The success of enforcing the seatbelt law was soon followed by putting pedestrians on notice that crossing major thoroughfares anywhere except in the "zebra stripe" crosswalks would result in a fine of about $8.
The enforcement went into effect on October 1 and, within days, an awkward civility began emerging on city streets as drivers (at the threat of a fine) stopped for people in crosswalks, while those confused pedestrians froze mid-stride, uncertain of what they were seeing.
It is expected that, soon, a law prohibiting talking on cell phones while driving will begin to be enforced.
Old ways hamper new ideals
As Armenia inches closer to mirroring a new European society, at least superficially, it is far from escaping the burden of a country led by authorities empowered under the old and still-effective means of fraud and intimidation.
In anticipation of public opposition to President Sargsyan's campaign for ratification of the protocols, Yerevan police announced they would begin "taking action against" any citizen who publicly showed disrespect toward Armenia's leadership.
The threatened enforcement had no apparent connection to constitutional law and was decried by human rights activists as a blatant violation of freedom of speech.
Parandzem Torozian, mother of a Karabakh war participant killed in action, became an example of the police crackdown when, as one of several dozen participants protesting the protocols, she attempted to burn a photo of Sargsyan during a rally at the Genocide Monument.
Police moved in on the elderly woman and stopped her protest, as other demonstrators shouted at them "shame on you."
It is impudence to burn the president's photograph, no matter whether the president is Serge Sargsyan or somebody else," said Patrol Service chief Robert Melkonian as he shouted at the participants in the march. "Everything has its limit. How can one burn the photograph of the country's president at a sanctuary? This is vandalism and sacrilege."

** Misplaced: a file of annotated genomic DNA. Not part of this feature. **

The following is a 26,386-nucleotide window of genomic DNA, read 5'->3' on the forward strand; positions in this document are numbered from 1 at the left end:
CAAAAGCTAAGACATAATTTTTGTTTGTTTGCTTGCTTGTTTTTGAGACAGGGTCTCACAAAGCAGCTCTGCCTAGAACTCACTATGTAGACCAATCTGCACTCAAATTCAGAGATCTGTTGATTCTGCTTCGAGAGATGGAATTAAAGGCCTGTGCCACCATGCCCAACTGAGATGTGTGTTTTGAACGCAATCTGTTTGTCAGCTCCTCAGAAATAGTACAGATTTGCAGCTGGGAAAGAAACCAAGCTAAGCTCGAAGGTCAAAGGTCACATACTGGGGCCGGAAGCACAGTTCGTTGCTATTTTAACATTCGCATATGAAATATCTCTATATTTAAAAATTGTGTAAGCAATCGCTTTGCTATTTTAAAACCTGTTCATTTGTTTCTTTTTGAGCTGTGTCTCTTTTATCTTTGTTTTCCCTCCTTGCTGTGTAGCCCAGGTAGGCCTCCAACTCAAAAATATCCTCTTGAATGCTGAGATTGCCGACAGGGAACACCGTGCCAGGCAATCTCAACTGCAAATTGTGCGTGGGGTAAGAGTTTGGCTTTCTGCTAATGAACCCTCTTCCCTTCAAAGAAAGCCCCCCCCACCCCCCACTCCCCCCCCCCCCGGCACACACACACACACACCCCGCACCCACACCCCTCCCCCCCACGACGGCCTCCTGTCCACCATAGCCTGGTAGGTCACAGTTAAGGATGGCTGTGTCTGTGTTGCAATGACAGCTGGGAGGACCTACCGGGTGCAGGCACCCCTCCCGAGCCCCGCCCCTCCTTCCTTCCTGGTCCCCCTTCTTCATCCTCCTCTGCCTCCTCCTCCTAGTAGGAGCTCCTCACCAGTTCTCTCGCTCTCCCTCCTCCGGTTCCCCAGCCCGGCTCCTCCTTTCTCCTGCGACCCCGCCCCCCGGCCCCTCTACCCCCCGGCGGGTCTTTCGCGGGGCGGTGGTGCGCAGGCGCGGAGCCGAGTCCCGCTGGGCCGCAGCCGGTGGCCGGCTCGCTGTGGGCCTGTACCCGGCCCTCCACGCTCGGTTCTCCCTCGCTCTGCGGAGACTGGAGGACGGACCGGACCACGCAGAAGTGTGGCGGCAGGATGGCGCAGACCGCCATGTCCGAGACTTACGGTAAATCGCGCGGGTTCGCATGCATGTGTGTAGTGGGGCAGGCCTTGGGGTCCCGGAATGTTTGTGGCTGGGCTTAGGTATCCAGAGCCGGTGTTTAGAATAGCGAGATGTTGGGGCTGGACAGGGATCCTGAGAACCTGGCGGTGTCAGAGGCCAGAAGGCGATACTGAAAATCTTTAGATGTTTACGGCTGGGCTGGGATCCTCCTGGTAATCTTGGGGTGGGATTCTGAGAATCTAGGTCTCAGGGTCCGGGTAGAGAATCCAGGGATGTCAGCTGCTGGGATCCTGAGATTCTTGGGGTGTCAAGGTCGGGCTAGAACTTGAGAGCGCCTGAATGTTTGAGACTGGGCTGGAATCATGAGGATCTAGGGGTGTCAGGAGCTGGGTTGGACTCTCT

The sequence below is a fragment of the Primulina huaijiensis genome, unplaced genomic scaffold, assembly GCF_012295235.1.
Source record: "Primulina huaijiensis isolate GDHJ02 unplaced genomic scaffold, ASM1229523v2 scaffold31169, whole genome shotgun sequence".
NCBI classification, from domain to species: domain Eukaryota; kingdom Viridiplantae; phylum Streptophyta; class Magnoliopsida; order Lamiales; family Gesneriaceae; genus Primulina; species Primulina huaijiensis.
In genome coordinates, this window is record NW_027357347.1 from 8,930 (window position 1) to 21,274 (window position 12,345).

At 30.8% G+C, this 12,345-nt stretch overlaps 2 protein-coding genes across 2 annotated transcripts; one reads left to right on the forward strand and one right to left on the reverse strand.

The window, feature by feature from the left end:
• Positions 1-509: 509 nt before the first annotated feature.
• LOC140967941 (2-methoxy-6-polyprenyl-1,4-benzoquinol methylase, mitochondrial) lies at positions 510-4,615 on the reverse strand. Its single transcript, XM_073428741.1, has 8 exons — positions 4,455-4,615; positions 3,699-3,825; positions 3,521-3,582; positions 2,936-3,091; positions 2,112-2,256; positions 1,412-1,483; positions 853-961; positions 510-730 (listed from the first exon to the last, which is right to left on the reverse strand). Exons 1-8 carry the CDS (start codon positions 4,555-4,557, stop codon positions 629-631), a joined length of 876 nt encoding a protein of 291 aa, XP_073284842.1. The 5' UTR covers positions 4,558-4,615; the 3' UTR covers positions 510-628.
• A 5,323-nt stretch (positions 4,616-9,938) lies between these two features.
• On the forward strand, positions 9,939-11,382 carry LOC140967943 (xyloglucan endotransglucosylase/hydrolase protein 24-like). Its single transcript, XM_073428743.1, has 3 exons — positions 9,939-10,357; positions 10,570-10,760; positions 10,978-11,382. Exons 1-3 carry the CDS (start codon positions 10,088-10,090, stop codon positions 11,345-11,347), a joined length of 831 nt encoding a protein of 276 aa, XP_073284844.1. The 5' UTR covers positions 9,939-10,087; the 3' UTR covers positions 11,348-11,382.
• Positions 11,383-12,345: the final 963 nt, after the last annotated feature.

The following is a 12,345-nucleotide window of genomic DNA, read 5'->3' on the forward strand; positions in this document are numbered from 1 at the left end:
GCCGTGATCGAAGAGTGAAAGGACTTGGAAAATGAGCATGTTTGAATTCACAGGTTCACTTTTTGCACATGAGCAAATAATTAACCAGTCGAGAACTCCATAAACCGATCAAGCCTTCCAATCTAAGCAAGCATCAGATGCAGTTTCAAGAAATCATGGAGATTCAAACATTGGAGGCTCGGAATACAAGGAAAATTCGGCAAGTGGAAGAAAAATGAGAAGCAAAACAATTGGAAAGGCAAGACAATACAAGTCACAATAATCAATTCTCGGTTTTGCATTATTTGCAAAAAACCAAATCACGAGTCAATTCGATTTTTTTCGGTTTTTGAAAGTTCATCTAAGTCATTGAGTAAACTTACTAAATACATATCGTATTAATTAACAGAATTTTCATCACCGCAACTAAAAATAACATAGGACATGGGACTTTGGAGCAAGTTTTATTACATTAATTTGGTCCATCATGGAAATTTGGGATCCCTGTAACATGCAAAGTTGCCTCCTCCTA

Similarly, a protest by the Heritage oppositional party was impeded by police who ripped banners from the hands of protesters. The banners said: "Armenian officials, you are responsible for 10 million Armenians"—a rebuttal of a statement by Prime Minister Tigran Sarkisian in which the PM said officials were only responsible for the three million Armenians at home.
It is still, too, a common practice for police to block roads leading to Yerevan on days when oppositionists have scheduled rallies, a clear infraction of laws guaranteeing freedom of movement.
These and other real and perceived potholes on Armenia's road map to democracy continue to raise concerns among those who would rather see the still-young republic strengthen herself domestically, before reaching out for rapprochement with enemy neighbors.
On either side of the historic argument now dominating debate, objective minds surely can see an Armenia on the move, albeit in need of caution where progress might lead her, and at what price.
(Information for this analysis was reported by staff of ArmeniaNow.com internet journal.)